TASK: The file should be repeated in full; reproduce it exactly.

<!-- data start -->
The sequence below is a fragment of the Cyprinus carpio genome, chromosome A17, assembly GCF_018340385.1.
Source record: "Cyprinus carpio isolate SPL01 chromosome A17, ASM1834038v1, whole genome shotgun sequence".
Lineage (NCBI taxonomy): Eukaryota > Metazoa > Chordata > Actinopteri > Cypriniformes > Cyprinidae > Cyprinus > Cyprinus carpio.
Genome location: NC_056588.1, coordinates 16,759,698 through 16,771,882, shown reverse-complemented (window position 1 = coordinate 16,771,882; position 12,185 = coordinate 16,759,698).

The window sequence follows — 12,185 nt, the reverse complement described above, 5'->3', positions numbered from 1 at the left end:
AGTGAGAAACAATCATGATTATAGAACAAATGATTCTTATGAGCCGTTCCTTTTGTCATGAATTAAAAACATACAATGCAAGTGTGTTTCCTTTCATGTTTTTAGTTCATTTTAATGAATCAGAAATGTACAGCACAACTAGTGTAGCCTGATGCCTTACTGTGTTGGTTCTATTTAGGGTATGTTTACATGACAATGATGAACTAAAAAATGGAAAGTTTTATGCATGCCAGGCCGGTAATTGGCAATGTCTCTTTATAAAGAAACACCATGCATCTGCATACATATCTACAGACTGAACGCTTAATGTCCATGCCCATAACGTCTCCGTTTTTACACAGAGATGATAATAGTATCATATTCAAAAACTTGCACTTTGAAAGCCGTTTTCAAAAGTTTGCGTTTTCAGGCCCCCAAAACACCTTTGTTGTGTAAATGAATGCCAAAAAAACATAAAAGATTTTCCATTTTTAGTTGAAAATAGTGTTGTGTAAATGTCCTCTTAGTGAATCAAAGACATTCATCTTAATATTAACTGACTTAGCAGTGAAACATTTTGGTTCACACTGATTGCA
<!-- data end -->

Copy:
The sequence below is a fragment of the Cyprinus carpio genome, chromosome A17, assembly GCF_018340385.1.
Source record: "Cyprinus carpio isolate SPL01 chromosome A17, ASM1834038v1, whole genome shotgun sequence".
Lineage (NCBI taxonomy): Eukaryota > Metazoa > Chordata > Actinopteri > Cypriniformes > Cyprinidae > Cyprinus > Cyprinus carpio.
Genome location: NC_056588.1, coordinates 16,759,698 through 16,771,882, shown reverse-complemented (window position 1 = coordinate 16,771,882; position 12,185 = coordinate 16,759,698).

The window sequence follows — 12,185 nt, the reverse complement described above, 5'->3', positions numbered from 1 at the left end:
AGTGAGAAACAATCATGATTATAGAACAAATGATTCTTATGAGCCGTTCCTTTTGTCATGAATTAAAAACATACAATGCAAGTGTGTTTCCTTTCATGTTTTTAGTTCATTTTAATGAATCAGAAATGTACAGCACAACTAGTGTAGCCTGATGCCTTACTGTGTTGGTTCTATTTAGGGTATGTTTACATGACAATGATGAACTAAAAAATGGAAAGTTTTATGCATGCCAGGCCGGTAATTGGCAATGTCTCTTTATAAAGAAACACCATGCATCTGCATACATATCTACAGACTGAACGCTTAATGTCCATGCCCATAACGTCTCCGTTTTTACACAGAGATGATAATAGTATCATATTCAAAAACTTGCACTTTGAAAGCCGTTTTCAAAAGTTTGCGTTTTCAGGCCCCCAAAACACCTTTGTTGTGTAAATGAATGCCAAAAAAACATAAAAGATTTTCCATTTTTAGTTGAAAATAGTGTTGTGTAAATGTCCTCTTAGTGAATCAAAGACATTCATCTTAATATTAACTGACTTAGCAGTGAAACATTTTGGTTCACACTGATTGCA